Longtime CCARG member Graham McDowell is starting his PhD at the University of British Columbia, where he will be affiliated with the Institute for Resource, Environment, and Sustainability. His doctoral work aims provide a first-of-its-kind typology of environmental change impacts in high mountain regions, and therefrom principles for navigating environmental change is ways that are attentive to the specific socio-economic and biogeophysical conditions of high mountain regions. Building on his record of peer-reviewed publications; successful fieldwork in the Nepal Himalaya, Rocky Mountains, Greenland, and the Canadian Arctic; and lead role in numerous international assessments of environmental change in cold regions; Graham hopes to emerge from his doctoral work at UBC as a leader in theorizing and developing sound responses to environmental change in high mountain regions. He will continue to collaborate with CCARG on various projects.
From the entire CCARG team, we wish Graham all the best in this new endeavor.
Learn more about Graham’s research by visiting his personal website at grahammcdowellresearch.com, or click here for a direct link.
Guo, Y., Berrang-Ford, L., Ford, J., Lardeau, MP., Edge, V., Patterson, K., the IHACC Research Team, and Harper, S. (2015). Access PDF here. International Journal of Circumpolar Health.
Background. Food insecurity is an ongoing problem in the Canadian Arctic. Although most studies have focused on smaller communities, little is known about food insecurity in larger centres.
Objectives. This study aimed to estimate the prevalence of food insecurity during 2 different seasons in Iqaluit, the territorial capital of Nunavut, as well as identify associated risk factors.
Design. A modified United States Department of Agriculture Food Security Survey was applied to 532 randomly selected households in September 2012 and 523 in May 2013. Chi-square tests and multivariable logistic regression were used to examine potential associations between food security and 9 risk factors identified in the literature.
Results. In September 2012, 28.7% of surveyed households in Iqaluit were food insecure, a rate 3 times higher than the national average, but lower than smaller Inuit communities in Nunavut. Prevalence of food insecurity in September 2012 was not significantly different in May 2013 (27.2%). When aggregating results from Inuit households from both seasons (May and September), food insecurity was associated with poor quality housing and reliance on income support (p<0.01). Unemployment and younger age of the person in charge of food preparation were also significantly associated with food insecurity. In contrast to previous research among Arctic communities, gender and consumption of country food were not positively associated with food security. These results are consistent with research describing high food insecurity across the Canadian Arctic.
Conclusion. The factors associated with food insecurity in Iqaluit differed from those identified in smaller communities, suggesting that experiences with, and processes of, food insecurity may differ between small communities and larger commercial centres. These results suggest that country food consumption, traditional knowledge and sharing networks may play a less important role in larger Inuit communities.
Project description: Climate change has been described as the biggest threat to human health this century. The Canadian Arctic is witnessing the most significant warming globally, and numerous health implications have already been documented among Inuit communities. Focusing on adaptation offers a proactive approach for managing the health effects of climate change, and the recently initiated 5-year multi-institution IK-ADAPT project (CIHR Foundation Grant) is examining opportunities for health adaptation intervention at a community-level in the Canadian North, and evaluating how existing health policies and programs at various scales may affect vulnerability to future change. The work is focusing on responding to multiple risks posed by climate change, covering food & water security, mental health, personal safety, and new and emerging diseases, and will feed into ongoing policy and programming around community based primary health care, emergency response, cultural promotion and preservation, health planning, and monitoring and surveillance. read more…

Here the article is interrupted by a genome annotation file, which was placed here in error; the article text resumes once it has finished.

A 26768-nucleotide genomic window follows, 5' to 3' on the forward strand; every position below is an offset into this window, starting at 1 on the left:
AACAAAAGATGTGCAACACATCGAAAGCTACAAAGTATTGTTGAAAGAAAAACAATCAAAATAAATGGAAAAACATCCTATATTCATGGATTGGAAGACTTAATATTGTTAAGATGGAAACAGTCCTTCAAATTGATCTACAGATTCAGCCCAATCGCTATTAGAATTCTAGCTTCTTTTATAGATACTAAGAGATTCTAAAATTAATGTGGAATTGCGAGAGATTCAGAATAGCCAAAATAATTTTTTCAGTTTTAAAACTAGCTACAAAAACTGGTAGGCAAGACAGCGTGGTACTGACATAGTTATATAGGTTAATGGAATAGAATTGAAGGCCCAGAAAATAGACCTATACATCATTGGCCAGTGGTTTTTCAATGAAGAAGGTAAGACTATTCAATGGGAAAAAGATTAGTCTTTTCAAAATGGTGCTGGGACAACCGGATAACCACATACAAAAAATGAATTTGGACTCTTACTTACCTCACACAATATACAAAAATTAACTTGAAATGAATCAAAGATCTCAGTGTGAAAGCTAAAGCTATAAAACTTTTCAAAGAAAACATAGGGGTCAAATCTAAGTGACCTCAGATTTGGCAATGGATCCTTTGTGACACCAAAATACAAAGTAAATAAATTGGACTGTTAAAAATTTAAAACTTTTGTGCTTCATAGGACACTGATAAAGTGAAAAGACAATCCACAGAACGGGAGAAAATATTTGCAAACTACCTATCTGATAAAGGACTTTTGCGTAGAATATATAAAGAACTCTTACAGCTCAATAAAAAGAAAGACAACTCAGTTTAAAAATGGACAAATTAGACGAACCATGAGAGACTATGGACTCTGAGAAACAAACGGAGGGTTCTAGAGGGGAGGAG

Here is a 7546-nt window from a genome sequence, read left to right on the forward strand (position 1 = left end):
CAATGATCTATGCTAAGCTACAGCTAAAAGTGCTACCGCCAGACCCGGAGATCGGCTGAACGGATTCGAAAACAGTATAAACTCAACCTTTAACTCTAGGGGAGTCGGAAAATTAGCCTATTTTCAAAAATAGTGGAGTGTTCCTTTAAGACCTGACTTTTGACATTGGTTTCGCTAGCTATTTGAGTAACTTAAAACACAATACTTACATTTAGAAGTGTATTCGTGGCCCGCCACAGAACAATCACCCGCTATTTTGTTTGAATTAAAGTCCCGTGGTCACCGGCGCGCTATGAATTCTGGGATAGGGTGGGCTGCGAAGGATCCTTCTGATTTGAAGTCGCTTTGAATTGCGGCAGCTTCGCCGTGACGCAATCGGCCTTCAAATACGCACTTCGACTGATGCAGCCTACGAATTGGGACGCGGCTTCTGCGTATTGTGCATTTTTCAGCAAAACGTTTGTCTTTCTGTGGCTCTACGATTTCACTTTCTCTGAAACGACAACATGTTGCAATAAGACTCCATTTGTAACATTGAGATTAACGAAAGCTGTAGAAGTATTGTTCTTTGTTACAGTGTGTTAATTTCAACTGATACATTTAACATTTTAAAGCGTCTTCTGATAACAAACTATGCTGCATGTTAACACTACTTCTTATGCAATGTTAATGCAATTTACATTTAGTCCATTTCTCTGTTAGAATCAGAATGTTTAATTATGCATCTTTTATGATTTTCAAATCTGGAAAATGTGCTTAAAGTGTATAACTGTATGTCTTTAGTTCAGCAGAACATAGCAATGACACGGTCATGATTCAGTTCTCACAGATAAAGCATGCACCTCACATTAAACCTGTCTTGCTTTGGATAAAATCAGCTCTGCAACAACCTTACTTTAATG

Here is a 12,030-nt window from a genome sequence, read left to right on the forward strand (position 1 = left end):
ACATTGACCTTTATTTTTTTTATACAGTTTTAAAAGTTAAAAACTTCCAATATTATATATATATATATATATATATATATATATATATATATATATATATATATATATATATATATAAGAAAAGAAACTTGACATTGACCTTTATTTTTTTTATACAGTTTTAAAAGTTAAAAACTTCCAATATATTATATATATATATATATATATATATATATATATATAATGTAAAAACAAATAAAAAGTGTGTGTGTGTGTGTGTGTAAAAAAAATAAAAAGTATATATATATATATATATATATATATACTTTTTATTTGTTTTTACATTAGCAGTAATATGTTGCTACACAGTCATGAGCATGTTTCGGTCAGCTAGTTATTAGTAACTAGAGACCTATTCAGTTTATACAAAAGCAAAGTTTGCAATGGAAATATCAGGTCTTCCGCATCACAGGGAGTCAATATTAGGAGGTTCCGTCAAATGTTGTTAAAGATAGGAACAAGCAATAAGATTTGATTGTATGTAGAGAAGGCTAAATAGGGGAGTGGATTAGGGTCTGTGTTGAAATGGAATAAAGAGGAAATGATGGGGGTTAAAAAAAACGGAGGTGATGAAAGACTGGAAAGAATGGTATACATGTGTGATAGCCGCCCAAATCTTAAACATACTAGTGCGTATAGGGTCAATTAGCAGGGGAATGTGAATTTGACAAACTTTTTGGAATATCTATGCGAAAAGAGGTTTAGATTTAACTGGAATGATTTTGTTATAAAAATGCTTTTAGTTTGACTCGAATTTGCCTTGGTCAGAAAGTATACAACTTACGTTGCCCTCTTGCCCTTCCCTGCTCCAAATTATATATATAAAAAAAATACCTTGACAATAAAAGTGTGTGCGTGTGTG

I am seeking PhD and Masters students on a variety of projects I lead on the human dimensions of climate change, focusing on climate change vulnerability, resilience, and adaptation at community to global scales. read more…
Protective Factors For Mental Health And Well-Being In A Changing Climate: Perspectives From Inuit Youth In Nunatsiavut, Labrador
Petrasek MacDonald, J., Cunsolo-Willox, A., Ford, J.D., Shiwak, I., Wood, M., the IMHACC Team, and the Rigolet Inuit Community Government. (In Press). Access PDF here. Social Science & Medicine.
The Canadian Arctic is experiencing rapid changes in climatic conditions, with implications for Inuit communities widely documented. Youth have been identified as an at-risk population, with likely impacts on mental health and well-being. This study identifies and characterizes youth-specific protective factors that enhance well-being in light of a rapidly changing climate, and examines how climatic and environmental change challenges these. In-depth conversational interviews were conducted with youth aged 15-25 from the five communities of the Nunatsiavut region of Labrador, Canada: Nain, Hopedale, Postville, Makkovik, and Rigolet. Five key protective factors were identified as enhancing their mental health and well-being: being on the land; connecting to Inuit culture; strong communities; relationships with family and friends; and staying busy. Changing sea ice and weather conditions were widely reported to be compromising these protective factors by reducing access to the land, and increasing the danger of land-based activities. This study contributes to existing work on Northern climate change adaptation by identifying factors that enhance youth resilience and, if incorporated into adaptation strategies, may contribute to creating successful and effective adaptation responses.
Notes from the field: An update from the Evaluating Indigenous Vulnerability and Adaptation Research (EIVAR) project
Update by Tom Marcello.
Arriving for an interview in the Shawi community of Nuevo Progreso, Mya Sherman and I are greeted by the entire family. Catching the family while they are home during the day can sometimes require a few visits, as the whole family unit frequently goes together to work in their chakra (agricultural field), which can be more than an hour’s walk away. When we are lucky enough to find a family, we are immediately invited to sit down. A clay bowl called a mocahua is soon presented to each of us and we begin to consume the masato that lies inside. read more…